Grand claims have been made of Massachusetts’ capital of Boston throughout its history. They are reflected in several of its nicknames: ‘Cradle of Modern America,’ ‘Hub of the Solar System’ and ‘Athens of America.’ However, in the beginning, when the settlement took root in 1624, it was simply called ‘Trimountain’, given its location beside three hills on the mouth of the Charles River. This was before being named after the small English town in Lincolnshire, the original home of several founding Puritan families.
The ‘Cradle of Modern America’ sums up its relationship to the country as a whole. As the capital of the original Massachusetts Bay Colony founded in 1630, it is the place where, with the incident of the Boston Tea Party in 1773, the Revolutionary War against British Colonial rule was ignited.
In the Cambridge district over the river, Harvard College was founded in 1638. Oliver Wendell Holmes (1809-1894), physician and writer born there, regarded Boston as the ‘Hub of the Solar System.’ At the same time and during its literary and cultural flourishing of the 1850s, others were calling it the ‘Athens of America.’ Today one out of every 10 Bostonian residents is a student at one of the city’s 57 university, college and research establishments. Such prestigious institutions as Harvard University and the Massachusetts Institute of Technology (MIT) have attracted leading industries in electronics, engineering, finance and biotechnology – and given the city a strong future.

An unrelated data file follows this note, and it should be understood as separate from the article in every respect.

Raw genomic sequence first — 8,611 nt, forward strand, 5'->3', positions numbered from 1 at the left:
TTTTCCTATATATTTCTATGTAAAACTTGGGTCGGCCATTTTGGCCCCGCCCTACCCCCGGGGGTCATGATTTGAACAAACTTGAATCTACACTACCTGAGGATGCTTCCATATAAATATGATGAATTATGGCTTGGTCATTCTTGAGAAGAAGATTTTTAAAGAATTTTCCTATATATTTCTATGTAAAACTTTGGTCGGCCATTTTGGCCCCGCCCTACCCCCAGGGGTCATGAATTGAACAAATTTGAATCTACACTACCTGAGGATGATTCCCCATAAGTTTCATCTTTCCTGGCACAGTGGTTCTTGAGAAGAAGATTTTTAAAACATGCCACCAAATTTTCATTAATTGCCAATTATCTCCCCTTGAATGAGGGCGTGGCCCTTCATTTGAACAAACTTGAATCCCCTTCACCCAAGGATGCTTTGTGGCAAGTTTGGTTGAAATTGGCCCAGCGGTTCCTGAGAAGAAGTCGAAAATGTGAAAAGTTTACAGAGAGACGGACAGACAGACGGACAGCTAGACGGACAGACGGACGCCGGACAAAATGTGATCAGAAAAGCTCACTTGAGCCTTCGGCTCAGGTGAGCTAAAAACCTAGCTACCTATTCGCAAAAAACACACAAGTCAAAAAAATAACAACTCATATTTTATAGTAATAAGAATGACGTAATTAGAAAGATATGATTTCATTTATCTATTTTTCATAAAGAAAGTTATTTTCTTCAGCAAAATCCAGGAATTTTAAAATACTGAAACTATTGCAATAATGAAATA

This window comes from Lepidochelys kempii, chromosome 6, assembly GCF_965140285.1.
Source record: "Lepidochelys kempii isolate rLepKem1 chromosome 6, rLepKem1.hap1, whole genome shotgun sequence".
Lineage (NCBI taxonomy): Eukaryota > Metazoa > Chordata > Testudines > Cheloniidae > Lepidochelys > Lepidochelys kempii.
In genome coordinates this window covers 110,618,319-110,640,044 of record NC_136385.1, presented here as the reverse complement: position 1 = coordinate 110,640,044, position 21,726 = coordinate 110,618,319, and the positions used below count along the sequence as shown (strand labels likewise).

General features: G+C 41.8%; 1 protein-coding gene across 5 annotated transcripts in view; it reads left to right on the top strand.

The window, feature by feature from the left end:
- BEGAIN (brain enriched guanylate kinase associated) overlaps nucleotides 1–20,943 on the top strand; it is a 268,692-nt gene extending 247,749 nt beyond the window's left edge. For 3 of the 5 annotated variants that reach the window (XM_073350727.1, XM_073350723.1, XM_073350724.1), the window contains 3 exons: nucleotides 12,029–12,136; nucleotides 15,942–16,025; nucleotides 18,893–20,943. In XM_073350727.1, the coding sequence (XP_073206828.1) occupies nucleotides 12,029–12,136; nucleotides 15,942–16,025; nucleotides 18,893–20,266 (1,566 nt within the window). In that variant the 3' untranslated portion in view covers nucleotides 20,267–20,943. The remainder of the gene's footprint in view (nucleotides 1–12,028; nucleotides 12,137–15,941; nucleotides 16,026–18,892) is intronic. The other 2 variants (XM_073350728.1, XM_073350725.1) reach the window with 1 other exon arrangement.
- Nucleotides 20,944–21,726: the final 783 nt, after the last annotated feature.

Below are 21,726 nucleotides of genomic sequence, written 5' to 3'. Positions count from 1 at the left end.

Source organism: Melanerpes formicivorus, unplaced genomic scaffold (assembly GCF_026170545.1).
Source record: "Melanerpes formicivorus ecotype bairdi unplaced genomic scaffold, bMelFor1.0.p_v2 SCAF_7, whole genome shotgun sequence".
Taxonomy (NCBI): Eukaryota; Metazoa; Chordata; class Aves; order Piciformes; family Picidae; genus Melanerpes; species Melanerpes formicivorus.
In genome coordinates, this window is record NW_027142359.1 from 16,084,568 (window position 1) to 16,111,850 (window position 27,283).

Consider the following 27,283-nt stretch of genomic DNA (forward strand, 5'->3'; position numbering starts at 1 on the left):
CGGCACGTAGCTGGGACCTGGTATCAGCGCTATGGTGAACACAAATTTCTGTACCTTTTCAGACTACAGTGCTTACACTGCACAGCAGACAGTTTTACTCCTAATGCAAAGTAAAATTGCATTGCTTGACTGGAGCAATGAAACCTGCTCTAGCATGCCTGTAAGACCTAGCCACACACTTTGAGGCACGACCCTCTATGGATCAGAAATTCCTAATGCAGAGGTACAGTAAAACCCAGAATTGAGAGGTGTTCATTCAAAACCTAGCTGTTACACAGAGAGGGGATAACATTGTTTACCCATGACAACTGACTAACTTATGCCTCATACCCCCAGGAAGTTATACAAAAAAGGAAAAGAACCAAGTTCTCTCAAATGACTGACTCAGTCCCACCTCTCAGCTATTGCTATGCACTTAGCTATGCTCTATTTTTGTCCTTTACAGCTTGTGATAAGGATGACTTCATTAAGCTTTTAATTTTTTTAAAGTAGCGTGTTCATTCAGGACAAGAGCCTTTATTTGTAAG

Of Boston’s many famous sons, the statesman, scientist and inventor Benjamin Franklin (1706-1790) stands in the highest regard. His Boston can be rediscovered on foot – and, indeed, despite being in the acclaimed land of the auto, Boston today refers to itself as the ‘Walking City’. The Freedom Trail is a physical manifestation of the birth of the modern American Republic – around four kilometres (2.5 miles) of the city’s streets and sights. Also, Boston’s place in black American history can be discovered by following the 2.5km (1.6-mile) Black Heritage Trail – as the city was a goal of black slaves escaping the oppressive South on the ‘Underground Railway’.
Boston’s sharp Puritan roots have been softened over the centuries, yet it retains an ethic of commitment to life as a whole, be that sports, pastimes, work, cafés, bars or culture. But, after all, the city that imported an English pub (which later became the model for TV’s hugely successful Cheers), hosts the Boston Pops concerts and gave the rock music world Aerosmith is hardly going to let the weather dominate it.
Modern Boston is very much a microcosm of New England. It has the typical East Coast climate of hot, humid summers and freezing winters. In autumn, the white church steeples of the suburbs create a stunning contrast to the turning colours of the surrounding trees. The thousands of students returning to begin their new academic year add a human vibrancy to this striking setting. Perhaps, after all, the city deserves to be called the ‘Rome of Massachusetts’, since all New England roads, physical, cultural and historical, lead to it.